Great article from No Film School (again!)
A really interesting piece, well-worth a read. It covers a number of cinematography principles and had a few films which I’ve not seen, but will now have a look for.
This is Why Colorists Should Be the Most Appreciated People in Post Production via No Film School
The grade is sometimes the least of our worries during production or in pre-production. But it’s key that the director has an understanding of what he/she wants at grade stage and communicates this to the colorist (preferably well before the colorist gets the media landing on their desk!). A great grade can really help sell mood and/or tone, or cover up slight mistakes that you’ve no cover shot for – a poor grade can detract from great footage!
villedefilm.wordpress.com is our new home now…
Control and purpose. Yup, technically three if you count the ‘and’, so let’s not, it’s two…
Control in terms of filmmaking and Purpose in relation to filmmaking and writing. Those are the two tenets I keep in the forefront of my mind when making stuff.
Control could be anything from decision-making on which shots to use in an edit, how long the script should be etc. In an ideal world you – the maker – would have ultimate control over your work. You won’t – lots of things come in to play – weather, budget, crew, time, clients (either in the traditional corporate sense or else stakeholders/commissioners) – all of these people and factors wrestle control away from you, from the initial vision and ideal that you have/had. But, always try and retain as much control as possible – that doesn’t mean stamping your feet until people give way to you – that won’t happen in the main and you’ll look petulant! Also – try that with weather…! So, it’s a case of being flexible and adaptive whilst retaining control of your concept – you maintain some control that way.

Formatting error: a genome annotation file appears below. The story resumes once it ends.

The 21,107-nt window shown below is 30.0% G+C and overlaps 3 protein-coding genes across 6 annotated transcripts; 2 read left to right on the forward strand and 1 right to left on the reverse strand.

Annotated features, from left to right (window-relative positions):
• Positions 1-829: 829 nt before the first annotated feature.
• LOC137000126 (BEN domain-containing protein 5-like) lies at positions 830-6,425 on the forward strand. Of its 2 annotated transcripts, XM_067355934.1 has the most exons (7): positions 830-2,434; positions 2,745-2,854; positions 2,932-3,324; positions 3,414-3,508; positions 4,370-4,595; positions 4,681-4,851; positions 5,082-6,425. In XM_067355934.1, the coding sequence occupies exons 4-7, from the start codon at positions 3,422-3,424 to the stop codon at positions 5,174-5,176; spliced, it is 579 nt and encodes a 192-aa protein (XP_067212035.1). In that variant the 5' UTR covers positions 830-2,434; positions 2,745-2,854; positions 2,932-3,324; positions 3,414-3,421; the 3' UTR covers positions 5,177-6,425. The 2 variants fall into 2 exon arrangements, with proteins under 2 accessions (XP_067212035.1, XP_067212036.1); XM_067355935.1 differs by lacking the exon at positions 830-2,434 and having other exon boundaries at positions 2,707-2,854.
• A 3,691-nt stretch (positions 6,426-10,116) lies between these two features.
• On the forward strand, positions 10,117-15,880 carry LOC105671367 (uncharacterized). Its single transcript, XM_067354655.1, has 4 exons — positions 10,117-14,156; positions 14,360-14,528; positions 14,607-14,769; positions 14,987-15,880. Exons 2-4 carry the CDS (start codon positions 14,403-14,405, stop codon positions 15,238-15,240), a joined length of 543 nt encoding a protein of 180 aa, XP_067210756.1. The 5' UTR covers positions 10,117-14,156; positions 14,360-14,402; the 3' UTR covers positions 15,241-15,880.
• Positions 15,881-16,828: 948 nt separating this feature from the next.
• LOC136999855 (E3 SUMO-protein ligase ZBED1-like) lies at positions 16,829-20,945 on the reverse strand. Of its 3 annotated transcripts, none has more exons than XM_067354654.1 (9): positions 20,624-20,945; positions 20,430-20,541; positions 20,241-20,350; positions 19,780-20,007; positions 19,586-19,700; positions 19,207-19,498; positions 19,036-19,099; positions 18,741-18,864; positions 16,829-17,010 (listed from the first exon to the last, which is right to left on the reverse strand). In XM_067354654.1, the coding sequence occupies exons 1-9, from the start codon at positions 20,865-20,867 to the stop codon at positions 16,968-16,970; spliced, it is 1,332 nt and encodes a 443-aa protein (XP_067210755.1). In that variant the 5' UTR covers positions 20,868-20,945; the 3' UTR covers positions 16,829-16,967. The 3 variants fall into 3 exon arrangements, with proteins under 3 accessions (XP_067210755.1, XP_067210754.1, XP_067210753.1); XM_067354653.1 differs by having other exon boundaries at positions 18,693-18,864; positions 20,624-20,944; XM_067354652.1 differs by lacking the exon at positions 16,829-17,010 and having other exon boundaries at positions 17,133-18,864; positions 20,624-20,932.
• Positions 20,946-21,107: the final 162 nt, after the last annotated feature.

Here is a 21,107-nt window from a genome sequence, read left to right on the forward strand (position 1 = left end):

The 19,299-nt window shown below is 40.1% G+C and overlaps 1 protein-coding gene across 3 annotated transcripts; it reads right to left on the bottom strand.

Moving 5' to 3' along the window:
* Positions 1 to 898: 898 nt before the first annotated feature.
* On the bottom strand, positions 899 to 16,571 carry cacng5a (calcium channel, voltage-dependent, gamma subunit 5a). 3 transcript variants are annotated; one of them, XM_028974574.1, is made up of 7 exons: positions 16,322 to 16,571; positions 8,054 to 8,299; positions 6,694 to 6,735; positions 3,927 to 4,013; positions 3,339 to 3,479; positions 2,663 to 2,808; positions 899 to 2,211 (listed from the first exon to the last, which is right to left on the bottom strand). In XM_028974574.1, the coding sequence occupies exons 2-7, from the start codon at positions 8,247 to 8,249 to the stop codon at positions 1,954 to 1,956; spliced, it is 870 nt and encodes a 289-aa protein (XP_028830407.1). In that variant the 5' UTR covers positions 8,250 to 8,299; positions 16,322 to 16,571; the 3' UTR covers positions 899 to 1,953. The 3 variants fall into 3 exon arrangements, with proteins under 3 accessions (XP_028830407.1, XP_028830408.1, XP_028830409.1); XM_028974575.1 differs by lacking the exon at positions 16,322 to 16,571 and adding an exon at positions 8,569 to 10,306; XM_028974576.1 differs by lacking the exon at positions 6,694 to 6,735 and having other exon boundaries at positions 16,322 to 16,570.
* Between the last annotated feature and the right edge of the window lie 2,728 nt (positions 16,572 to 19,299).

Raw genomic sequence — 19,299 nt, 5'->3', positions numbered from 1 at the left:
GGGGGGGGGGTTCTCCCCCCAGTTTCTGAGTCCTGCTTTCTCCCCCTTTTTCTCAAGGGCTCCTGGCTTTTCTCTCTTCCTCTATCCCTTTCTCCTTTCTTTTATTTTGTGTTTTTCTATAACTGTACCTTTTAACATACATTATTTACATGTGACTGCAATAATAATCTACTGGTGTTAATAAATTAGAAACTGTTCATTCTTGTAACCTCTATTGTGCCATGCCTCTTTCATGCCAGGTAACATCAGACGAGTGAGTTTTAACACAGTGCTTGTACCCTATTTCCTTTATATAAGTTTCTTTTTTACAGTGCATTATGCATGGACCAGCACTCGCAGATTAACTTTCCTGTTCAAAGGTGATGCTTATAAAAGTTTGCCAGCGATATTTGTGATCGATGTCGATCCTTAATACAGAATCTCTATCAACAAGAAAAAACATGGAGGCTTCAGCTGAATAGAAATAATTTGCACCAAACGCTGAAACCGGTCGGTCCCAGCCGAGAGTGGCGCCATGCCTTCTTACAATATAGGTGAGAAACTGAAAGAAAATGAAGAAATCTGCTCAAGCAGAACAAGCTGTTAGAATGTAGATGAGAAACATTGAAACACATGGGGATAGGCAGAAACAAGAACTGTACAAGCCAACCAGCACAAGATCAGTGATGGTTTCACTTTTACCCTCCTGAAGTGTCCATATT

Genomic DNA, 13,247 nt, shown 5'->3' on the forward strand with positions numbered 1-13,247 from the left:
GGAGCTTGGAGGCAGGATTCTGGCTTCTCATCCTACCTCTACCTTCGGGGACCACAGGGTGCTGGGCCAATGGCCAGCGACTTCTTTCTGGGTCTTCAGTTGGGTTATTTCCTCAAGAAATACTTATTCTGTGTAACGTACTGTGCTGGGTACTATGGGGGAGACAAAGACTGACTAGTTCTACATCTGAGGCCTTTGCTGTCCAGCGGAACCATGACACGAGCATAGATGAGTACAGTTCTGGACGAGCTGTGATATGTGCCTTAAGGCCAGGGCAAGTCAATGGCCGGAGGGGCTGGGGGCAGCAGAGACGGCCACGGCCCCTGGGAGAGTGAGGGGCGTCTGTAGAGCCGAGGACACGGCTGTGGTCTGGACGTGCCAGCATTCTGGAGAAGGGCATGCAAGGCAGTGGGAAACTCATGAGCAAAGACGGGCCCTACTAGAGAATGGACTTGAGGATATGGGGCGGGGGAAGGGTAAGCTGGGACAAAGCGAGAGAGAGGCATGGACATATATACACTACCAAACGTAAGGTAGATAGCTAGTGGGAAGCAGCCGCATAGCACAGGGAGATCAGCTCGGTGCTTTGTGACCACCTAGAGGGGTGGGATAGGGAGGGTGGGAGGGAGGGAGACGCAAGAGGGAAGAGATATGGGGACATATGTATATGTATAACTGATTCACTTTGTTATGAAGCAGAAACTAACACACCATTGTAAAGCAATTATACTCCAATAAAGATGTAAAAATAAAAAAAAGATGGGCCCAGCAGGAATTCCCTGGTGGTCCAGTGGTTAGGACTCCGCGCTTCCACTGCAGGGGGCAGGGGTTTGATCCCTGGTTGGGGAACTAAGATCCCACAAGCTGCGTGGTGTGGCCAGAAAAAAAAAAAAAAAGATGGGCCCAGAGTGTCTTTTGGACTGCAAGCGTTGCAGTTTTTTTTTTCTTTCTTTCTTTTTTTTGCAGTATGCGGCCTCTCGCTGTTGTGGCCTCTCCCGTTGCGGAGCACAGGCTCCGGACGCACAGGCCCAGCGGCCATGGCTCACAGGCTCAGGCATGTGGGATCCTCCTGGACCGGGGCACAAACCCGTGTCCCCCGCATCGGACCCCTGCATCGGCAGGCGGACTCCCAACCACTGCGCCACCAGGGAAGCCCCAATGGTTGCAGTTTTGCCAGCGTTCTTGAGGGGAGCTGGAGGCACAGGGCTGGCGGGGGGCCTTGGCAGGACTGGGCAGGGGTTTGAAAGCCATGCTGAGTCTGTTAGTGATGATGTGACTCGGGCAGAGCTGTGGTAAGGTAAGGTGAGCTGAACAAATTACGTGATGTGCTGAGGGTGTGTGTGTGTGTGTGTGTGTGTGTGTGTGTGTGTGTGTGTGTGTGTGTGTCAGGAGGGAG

Which feeds in to Purpose – why are you making this film, who is it for (which audience)? Purpose is paramount – you need to know why you’re doing something before you go and do it. Both writing and filmmaking benefit from having a clear purpose. That seems like common sense, but it’s sometimes hard to focus on that when you’re in the belly of the beast wrestling with 2nd Act issues. Likewise, when some control is lost on a shoot – terrible weather, change of budget etc – think again of what he original purpose of this film is – whom is it for – what can we do to hit that?
Control and Purpose.
From David Kong. It explains codec principles and compression and is well worth a watch, especially if you’re editing in Premiere Pro and exporting via Media Encoder.